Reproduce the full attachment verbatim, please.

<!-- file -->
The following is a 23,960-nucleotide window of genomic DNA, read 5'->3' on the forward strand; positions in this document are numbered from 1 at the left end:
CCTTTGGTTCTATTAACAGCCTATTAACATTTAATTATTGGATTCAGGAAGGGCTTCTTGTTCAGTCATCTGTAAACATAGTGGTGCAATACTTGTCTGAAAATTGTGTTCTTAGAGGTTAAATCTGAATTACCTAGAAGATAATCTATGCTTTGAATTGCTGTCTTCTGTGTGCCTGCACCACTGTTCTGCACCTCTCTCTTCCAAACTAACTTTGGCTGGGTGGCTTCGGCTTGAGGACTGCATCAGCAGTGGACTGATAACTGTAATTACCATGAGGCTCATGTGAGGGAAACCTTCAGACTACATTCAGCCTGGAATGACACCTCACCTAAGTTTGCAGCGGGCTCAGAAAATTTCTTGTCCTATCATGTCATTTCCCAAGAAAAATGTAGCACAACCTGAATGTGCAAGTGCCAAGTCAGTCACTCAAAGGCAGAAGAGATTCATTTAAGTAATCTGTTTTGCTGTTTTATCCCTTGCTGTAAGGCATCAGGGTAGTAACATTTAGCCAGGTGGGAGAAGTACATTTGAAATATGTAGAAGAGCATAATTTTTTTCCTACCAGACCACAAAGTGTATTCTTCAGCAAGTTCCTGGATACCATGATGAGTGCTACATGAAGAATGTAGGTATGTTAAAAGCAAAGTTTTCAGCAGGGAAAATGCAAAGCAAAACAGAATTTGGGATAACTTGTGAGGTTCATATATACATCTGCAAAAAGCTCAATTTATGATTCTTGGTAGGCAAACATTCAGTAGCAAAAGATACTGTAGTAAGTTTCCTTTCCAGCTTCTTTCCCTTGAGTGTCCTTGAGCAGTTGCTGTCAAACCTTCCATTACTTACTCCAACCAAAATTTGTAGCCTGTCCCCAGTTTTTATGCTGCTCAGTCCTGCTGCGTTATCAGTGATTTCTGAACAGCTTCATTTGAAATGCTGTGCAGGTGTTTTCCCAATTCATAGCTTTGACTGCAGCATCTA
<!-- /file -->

The following is a 23,960-nucleotide window of genomic DNA, read 5'->3' on the forward strand; positions in this document are numbered from 1 at the left end:
CCTTTGGTTCTATTAACAGCCTATTAACATTTAATTATTGGATTCAGGAAGGGCTTCTTGTTCAGTCATCTGTAAACATAGTGGTGCAATACTTGTCTGAAAATTGTGTTCTTAGAGGTTAAATCTGAATTACCTAGAAGATAATCTATGCTTTGAATTGCTGTCTTCTGTGTGCCTGCACCACTGTTCTGCACCTCTCTCTTCCAAACTAACTTTGGCTGGGTGGCTTCGGCTTGAGGACTGCATCAGCAGTGGACTGATAACTGTAATTACCATGAGGCTCATGTGAGGGAAACCTTCAGACTACATTCAGCCTGGAATGACACCTCACCTAAGTTTGCAGCGGGCTCAGAAAATTTCTTGTCCTATCATGTCATTTCCCAAGAAAAATGTAGCACAACCTGAATGTGCAAGTGCCAAGTCAGTCACTCAAAGGCAGAAGAGATTCATTTAAGTAATCTGTTTTGCTGTTTTATCCCTTGCTGTAAGGCATCAGGGTAGTAACATTTAGCCAGGTGGGAGAAGTACATTTGAAATATGTAGAAGAGCATAATTTTTTTCCTACCAGACCACAAAGTGTATTCTTCAGCAAGTTCCTGGATACCATGATGAGTGCTACATGAAGAATGTAGGTATGTTAAAAGCAAAGTTTTCAGCAGGGAAAATGCAAAGCAAAACAGAATTTGGGATAACTTGTGAGGTTCATATATACATCTGCAAAAAGCTCAATTTATGATTCTTGGTAGGCAAACATTCAGTAGCAAAAGATACTGTAGTAAGTTTCCTTTCCAGCTTCTTTCCCTTGAGTGTCCTTGAGCAGTTGCTGTCAAACCTTCCATTACTTACTCCAACCAAAATTTGTAGCCTGTCCCCAGTTTTTATGCTGCTCAGTCCTGCTGCGTTATCAGTGATTTCTGAACAGCTTCATTTGAAATGCTGTGCAGGTGTTTTCCCAATTCATAGCTTTGACTGCAGCATCTA